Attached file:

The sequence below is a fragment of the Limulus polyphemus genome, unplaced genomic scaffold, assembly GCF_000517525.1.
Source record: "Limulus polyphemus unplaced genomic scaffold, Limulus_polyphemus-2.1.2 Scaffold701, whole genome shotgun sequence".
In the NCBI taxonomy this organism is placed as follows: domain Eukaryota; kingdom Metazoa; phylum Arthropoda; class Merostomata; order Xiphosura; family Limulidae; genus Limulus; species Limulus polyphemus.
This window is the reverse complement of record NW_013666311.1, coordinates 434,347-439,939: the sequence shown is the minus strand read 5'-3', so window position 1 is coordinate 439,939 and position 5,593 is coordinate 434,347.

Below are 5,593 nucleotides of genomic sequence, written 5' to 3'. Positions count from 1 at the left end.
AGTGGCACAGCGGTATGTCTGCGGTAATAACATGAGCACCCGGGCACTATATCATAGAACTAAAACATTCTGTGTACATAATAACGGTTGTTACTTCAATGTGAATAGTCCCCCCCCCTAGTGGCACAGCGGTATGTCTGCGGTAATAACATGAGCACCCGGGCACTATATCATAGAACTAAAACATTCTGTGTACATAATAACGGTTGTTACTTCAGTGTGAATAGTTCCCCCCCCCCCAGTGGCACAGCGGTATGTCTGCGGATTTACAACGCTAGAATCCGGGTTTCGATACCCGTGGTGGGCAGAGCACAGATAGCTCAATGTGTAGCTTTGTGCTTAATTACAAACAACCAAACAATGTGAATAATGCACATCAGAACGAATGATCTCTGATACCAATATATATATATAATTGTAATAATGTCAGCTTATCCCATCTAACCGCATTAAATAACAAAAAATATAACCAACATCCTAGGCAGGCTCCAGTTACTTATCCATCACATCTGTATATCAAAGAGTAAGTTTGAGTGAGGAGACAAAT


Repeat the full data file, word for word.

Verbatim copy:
The sequence below is a fragment of the Limulus polyphemus genome, unplaced genomic scaffold, assembly GCF_000517525.1.
Source record: "Limulus polyphemus unplaced genomic scaffold, Limulus_polyphemus-2.1.2 Scaffold701, whole genome shotgun sequence".
In the NCBI taxonomy this organism is placed as follows: domain Eukaryota; kingdom Metazoa; phylum Arthropoda; class Merostomata; order Xiphosura; family Limulidae; genus Limulus; species Limulus polyphemus.
This window is the reverse complement of record NW_013666311.1, coordinates 434,347-439,939: the sequence shown is the minus strand read 5'-3', so window position 1 is coordinate 439,939 and position 5,593 is coordinate 434,347.

Below are 5,593 nucleotides of genomic sequence, written 5' to 3'. Positions count from 1 at the left end.
AGTGGCACAGCGGTATGTCTGCGGTAATAACATGAGCACCCGGGCACTATATCATAGAACTAAAACATTCTGTGTACATAATAACGGTTGTTACTTCAATGTGAATAGTCCCCCCCCCTAGTGGCACAGCGGTATGTCTGCGGTAATAACATGAGCACCCGGGCACTATATCATAGAACTAAAACATTCTGTGTACATAATAACGGTTGTTACTTCAGTGTGAATAGTTCCCCCCCCCCCAGTGGCACAGCGGTATGTCTGCGGATTTACAACGCTAGAATCCGGGTTTCGATACCCGTGGTGGGCAGAGCACAGATAGCTCAATGTGTAGCTTTGTGCTTAATTACAAACAACCAAACAATGTGAATAATGCACATCAGAACGAATGATCTCTGATACCAATATATATATATAATTGTAATAATGTCAGCTTATCCCATCTAACCGCATTAAATAACAAAAAATATAACCAACATCCTAGGCAGGCTCCAGTTACTTATCCATCACATCTGTATATCAAAGAGTAAGTTTGAGTGAGGAGACAAAT